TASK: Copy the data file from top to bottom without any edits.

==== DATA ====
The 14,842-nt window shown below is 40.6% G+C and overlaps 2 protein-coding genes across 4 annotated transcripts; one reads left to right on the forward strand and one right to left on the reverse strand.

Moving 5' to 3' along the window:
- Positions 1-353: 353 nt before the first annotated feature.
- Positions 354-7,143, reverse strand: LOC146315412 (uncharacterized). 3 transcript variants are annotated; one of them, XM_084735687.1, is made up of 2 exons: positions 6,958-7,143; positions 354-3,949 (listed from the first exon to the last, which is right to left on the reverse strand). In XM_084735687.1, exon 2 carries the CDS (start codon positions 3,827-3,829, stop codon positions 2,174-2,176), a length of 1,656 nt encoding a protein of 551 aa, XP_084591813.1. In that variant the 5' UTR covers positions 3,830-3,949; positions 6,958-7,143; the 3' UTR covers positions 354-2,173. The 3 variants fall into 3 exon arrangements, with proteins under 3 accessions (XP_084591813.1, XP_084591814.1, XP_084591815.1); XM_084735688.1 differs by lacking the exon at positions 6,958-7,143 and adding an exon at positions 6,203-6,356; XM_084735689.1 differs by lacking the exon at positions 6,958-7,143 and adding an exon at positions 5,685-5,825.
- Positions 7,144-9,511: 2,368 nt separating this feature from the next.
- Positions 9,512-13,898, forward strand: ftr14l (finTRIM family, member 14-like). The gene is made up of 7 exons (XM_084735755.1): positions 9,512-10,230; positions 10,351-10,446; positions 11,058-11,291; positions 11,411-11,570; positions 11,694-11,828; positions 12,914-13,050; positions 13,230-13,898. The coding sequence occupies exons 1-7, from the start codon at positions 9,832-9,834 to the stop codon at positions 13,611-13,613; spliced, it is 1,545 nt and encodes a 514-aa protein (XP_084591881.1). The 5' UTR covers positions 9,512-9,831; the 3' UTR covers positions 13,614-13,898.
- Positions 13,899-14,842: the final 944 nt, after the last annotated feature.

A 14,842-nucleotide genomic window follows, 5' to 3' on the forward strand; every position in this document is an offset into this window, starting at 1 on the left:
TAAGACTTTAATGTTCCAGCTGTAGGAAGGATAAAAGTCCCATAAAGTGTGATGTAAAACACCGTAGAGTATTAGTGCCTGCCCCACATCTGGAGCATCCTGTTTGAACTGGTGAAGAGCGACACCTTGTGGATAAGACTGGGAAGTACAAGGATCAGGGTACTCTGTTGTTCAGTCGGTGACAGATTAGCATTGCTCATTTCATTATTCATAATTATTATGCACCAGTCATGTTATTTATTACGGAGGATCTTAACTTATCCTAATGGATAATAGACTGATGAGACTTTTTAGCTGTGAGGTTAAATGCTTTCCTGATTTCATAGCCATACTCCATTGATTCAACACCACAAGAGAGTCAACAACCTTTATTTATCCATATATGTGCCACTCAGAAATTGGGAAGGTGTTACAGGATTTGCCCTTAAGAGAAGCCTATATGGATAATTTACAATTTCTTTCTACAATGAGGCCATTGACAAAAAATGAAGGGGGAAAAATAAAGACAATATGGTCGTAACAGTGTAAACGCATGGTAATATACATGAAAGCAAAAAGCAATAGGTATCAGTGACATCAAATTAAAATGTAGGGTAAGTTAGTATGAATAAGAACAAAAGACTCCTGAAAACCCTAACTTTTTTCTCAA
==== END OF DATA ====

The 14,842-nt window shown below is 40.6% G+C and overlaps 2 protein-coding genes across 4 annotated transcripts; one reads left to right on the forward strand and one right to left on the reverse strand.

Moving 5' to 3' along the window:
- Positions 1-353: 353 nt before the first annotated feature.
- Positions 354-7,143, reverse strand: LOC146315412 (uncharacterized). 3 transcript variants are annotated; one of them, XM_084735687.1, is made up of 2 exons: positions 6,958-7,143; positions 354-3,949 (listed from the first exon to the last, which is right to left on the reverse strand). In XM_084735687.1, exon 2 carries the CDS (start codon positions 3,827-3,829, stop codon positions 2,174-2,176), a length of 1,656 nt encoding a protein of 551 aa, XP_084591813.1. In that variant the 5' UTR covers positions 3,830-3,949; positions 6,958-7,143; the 3' UTR covers positions 354-2,173. The 3 variants fall into 3 exon arrangements, with proteins under 3 accessions (XP_084591813.1, XP_084591814.1, XP_084591815.1); XM_084735688.1 differs by lacking the exon at positions 6,958-7,143 and adding an exon at positions 6,203-6,356; XM_084735689.1 differs by lacking the exon at positions 6,958-7,143 and adding an exon at positions 5,685-5,825.
- Positions 7,144-9,511: 2,368 nt separating this feature from the next.
- Positions 9,512-13,898, forward strand: ftr14l (finTRIM family, member 14-like). The gene is made up of 7 exons (XM_084735755.1): positions 9,512-10,230; positions 10,351-10,446; positions 11,058-11,291; positions 11,411-11,570; positions 11,694-11,828; positions 12,914-13,050; positions 13,230-13,898. The coding sequence occupies exons 1-7, from the start codon at positions 9,832-9,834 to the stop codon at positions 13,611-13,613; spliced, it is 1,545 nt and encodes a 514-aa protein (XP_084591881.1). The 5' UTR covers positions 9,512-9,831; the 3' UTR covers positions 13,614-13,898.
- Positions 13,899-14,842: the final 944 nt, after the last annotated feature.

A 14,842-nucleotide genomic window follows, 5' to 3' on the forward strand; every position in this document is an offset into this window, starting at 1 on the left:
TAAGACTTTAATGTTCCAGCTGTAGGAAGGATAAAAGTCCCATAAAGTGTGATGTAAAACACCGTAGAGTATTAGTGCCTGCCCCACATCTGGAGCATCCTGTTTGAACTGGTGAAGAGCGACACCTTGTGGATAAGACTGGGAAGTACAAGGATCAGGGTACTCTGTTGTTCAGTCGGTGACAGATTAGCATTGCTCATTTCATTATTCATAATTATTATGCACCAGTCATGTTATTTATTACGGAGGATCTTAACTTATCCTAATGGATAATAGACTGATGAGACTTTTTAGCTGTGAGGTTAAATGCTTTCCTGATTTCATAGCCATACTCCATTGATTCAACACCACAAGAGAGTCAACAACCTTTATTTATCCATATATGTGCCACTCAGAAATTGGGAAGGTGTTACAGGATTTGCCCTTAAGAGAAGCCTATATGGATAATTTACAATTTCTTTCTACAATGAGGCCATTGACAAAAAATGAAGGGGGAAAAATAAAGACAATATGGTCGTAACAGTGTAAACGCATGGTAATATACATGAAAGCAAAAAGCAATAGGTATCAGTGACATCAAATTAAAATGTAGGGTAAGTTAGTATGAATAAGAACAAAAGACTCCTGAAAACCCTAACTTTTTTCTCAA